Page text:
By the time I started today, the recent freeze had converted the trail into a series of rutted ridges. I started at Lawrence Ave and hiked back north to my last turn-around point along the frozen and snowy floodplain to the junction with the Red Trail. Despite the stark isolation of the landscape, animal tracks leading to the still liquid water of the river gave mute testimony that life still continued in these icy conditions .
As I turned about to start the hike back, the southerly sun cast its weak reflection on the frozen trail . After crossing Lawrence Ave, I continued south. The trail crosses an old three-arched bridge in Robinson Woods.
North of Belmont, Illinois there is a public golf club next to the trail that is enclosed behind a chain-linked fence. I presume that this is to keep the deer away from the fairways. A forlorn attempt, because many deadfalls have already breached the enclosure .
South of Belmont, I am in familiar territory. Belmont is the northerly limit of my day walks from my home in Oak Park and the old Railway Bridge and the frozen ephemeral pond are old friends. I passed the weir and was soon at Rainbow Bridge and the official end of the Des Plaines River Trail.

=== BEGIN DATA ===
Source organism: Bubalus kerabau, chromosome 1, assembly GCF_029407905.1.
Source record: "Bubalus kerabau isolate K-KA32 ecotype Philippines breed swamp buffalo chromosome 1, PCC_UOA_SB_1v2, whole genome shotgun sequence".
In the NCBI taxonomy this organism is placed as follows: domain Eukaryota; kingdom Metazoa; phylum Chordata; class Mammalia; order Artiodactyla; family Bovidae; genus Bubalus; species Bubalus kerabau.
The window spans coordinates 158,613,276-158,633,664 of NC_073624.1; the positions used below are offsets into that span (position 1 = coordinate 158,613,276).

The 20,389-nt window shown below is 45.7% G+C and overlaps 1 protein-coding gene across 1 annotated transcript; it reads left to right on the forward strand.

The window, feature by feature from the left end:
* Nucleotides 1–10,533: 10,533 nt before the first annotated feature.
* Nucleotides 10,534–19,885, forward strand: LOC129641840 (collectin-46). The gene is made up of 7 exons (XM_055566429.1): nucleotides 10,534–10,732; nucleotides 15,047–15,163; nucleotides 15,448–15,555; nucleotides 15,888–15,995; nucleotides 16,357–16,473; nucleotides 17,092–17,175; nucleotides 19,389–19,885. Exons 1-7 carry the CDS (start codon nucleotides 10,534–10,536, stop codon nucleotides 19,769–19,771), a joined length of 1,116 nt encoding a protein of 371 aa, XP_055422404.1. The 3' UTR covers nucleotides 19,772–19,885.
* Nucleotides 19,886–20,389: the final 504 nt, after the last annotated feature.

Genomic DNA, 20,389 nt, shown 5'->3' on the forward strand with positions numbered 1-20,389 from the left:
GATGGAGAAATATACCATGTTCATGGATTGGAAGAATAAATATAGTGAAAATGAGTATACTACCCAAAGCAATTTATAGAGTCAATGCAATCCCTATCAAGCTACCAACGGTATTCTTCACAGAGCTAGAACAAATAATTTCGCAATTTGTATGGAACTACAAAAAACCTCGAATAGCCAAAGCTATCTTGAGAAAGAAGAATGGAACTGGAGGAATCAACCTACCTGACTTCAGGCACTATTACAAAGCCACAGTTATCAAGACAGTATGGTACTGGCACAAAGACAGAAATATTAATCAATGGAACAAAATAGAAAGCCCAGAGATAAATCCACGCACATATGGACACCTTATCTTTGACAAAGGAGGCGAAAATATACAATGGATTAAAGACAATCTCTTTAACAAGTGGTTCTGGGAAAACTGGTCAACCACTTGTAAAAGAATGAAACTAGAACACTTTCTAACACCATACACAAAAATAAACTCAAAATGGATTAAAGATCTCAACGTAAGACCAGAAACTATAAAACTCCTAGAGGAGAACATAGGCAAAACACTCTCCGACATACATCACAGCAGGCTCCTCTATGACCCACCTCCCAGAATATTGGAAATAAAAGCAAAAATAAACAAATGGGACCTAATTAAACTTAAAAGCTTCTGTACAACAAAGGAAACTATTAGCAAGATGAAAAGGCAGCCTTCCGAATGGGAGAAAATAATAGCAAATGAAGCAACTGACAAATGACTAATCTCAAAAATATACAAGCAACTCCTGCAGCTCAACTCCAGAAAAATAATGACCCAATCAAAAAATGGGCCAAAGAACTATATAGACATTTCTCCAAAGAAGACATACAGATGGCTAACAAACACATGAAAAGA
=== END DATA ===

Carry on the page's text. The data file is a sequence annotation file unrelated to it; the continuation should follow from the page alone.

On my return walk to Lawrence Ave, I passed a lonely fisherman still trying his luck in the icy river waters.
Even though I have reached the official end of the DPR Trail, I still have to complete my circular route by closing the gap between Rainbow Bridge and my start at the Illinois Prairie Path. That will be my task on my next – and final – day of this particular journey.
Thought for Today:
“Growing old beats the alternative – dying young”
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